A famous New York travel publication is in need of cheering up. Why not send them a love letter?
In April the New York Times made sombre decision to change its Travel section with a print supplement titled "At Home". In the first wave of the coronavirus pandemic, the US city had come to terms with the ease with which we once traversed the globe was over.
Travel restrictions brought about by the virus meant would mean that many of the destinations and travel traditions that had become a staple of the magazine would be off limits for the foreseeable future.
The annual "52 Places List" was one such tradition that fell by the wayside. Compiled by editors and writers the magazine staff made a long list of places they felt summed up the year ahead in travel, one a week for a year since 2013.
Highlighting Olympic cities, historic anniversaries and once in a lifetime events like solar eclipses the list was something destinations and countries were thrilled to be included on. (With Rotorua (2018), Paparoa(2019) and Christchurch (2014 & 2020), rarely a year went by without New Zealand appearing on the list.)
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"Travel, as we knew it, has changed," said the newspaper.
"In that vein, our 52 Places list will be different in 2021."
With so much uncertainty as to when international travel will re-open, particularly to US travellers, the magazine has decided to look back on travel memories to create the list.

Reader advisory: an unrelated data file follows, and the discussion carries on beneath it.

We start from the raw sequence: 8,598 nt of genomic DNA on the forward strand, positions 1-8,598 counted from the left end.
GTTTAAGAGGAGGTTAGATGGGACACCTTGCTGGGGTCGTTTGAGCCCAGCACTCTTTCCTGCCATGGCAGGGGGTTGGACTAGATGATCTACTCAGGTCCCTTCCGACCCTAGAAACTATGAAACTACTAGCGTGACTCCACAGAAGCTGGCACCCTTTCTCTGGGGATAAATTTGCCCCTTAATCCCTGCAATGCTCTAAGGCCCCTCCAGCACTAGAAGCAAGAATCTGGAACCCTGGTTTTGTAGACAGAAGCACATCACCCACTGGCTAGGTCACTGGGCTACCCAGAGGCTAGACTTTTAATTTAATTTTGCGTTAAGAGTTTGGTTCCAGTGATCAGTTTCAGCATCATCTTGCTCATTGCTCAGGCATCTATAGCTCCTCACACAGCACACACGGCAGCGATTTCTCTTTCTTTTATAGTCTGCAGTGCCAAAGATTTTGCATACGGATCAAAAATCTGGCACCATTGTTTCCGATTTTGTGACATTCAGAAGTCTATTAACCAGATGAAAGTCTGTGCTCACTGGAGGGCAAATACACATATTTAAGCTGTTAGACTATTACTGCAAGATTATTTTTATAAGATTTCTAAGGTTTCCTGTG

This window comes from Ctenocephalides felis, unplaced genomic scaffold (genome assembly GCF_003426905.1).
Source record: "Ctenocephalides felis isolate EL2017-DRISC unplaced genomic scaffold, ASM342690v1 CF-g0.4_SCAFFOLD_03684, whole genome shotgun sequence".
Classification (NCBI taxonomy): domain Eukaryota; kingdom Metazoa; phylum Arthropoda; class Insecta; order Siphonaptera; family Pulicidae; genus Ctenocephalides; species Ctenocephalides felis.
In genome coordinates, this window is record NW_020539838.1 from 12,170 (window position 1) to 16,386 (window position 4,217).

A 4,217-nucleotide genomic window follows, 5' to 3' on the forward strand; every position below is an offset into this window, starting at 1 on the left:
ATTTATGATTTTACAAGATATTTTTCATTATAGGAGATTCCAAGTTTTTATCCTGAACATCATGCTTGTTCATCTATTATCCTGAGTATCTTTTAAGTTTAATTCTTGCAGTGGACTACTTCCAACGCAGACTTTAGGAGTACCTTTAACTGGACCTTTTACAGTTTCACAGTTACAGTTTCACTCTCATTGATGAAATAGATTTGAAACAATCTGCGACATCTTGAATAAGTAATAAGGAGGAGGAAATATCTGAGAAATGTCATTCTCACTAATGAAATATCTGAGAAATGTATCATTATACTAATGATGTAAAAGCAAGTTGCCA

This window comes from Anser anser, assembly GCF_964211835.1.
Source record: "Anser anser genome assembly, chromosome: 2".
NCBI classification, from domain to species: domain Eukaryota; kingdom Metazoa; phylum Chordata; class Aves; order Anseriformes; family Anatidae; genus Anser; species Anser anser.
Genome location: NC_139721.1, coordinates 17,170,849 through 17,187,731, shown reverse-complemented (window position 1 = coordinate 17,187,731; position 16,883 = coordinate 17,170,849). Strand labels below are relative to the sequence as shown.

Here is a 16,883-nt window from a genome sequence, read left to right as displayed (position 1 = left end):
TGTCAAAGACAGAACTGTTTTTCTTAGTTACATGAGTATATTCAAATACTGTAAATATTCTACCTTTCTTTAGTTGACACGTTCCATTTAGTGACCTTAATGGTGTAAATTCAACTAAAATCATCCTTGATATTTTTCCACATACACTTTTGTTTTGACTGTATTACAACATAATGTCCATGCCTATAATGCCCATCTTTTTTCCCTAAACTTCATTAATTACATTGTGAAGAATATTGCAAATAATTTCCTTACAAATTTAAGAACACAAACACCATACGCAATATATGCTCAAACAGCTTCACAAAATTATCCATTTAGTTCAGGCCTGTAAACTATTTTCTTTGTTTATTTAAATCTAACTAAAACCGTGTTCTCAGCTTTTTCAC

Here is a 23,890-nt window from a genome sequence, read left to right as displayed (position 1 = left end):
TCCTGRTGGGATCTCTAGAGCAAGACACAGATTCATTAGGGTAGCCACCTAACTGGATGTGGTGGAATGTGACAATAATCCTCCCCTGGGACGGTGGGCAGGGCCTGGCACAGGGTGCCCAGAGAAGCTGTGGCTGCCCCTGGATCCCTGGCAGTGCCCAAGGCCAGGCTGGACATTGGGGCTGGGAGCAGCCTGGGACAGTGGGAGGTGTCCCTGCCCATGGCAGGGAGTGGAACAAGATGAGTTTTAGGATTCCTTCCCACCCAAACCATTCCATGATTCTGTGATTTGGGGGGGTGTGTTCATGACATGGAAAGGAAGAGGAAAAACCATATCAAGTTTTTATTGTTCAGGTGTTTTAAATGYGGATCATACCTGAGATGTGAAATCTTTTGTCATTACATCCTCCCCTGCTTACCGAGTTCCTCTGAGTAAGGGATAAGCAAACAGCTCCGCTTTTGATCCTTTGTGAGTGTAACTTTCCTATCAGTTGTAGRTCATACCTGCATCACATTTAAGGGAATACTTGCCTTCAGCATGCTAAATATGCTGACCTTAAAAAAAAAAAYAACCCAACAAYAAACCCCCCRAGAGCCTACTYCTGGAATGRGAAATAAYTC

This year they will be compiling "52 love letters to travel", for which they are taking submissions from destinations around the world.
It can be either a famous tourism destination or somewhere that's completely unknown, all they ask for the submission is that it is a place you can pen a love letter to. If you have a photo to share of the destination of desire, even better.
Ideally these love letters will outline both something you miss, and something misunderstood about the location.
There have been many mishaps in previous years which have led to the list shrinking from 52. In 2018 year a deterioration in diplomatic relations between Iran and the US saw its writers being banned from Tehran, after its inclusion on the list.
Last year the newspaper cancelled plans to send writers to visit these locations, saying that it could no longer justify the air travel and carbon footprint. After a year of climate protests, Times Travel editor Amy Virshup said sending a traveller to see these places was unconscionable, calling 2019 "the year the travel world woke up to the implications of climate change."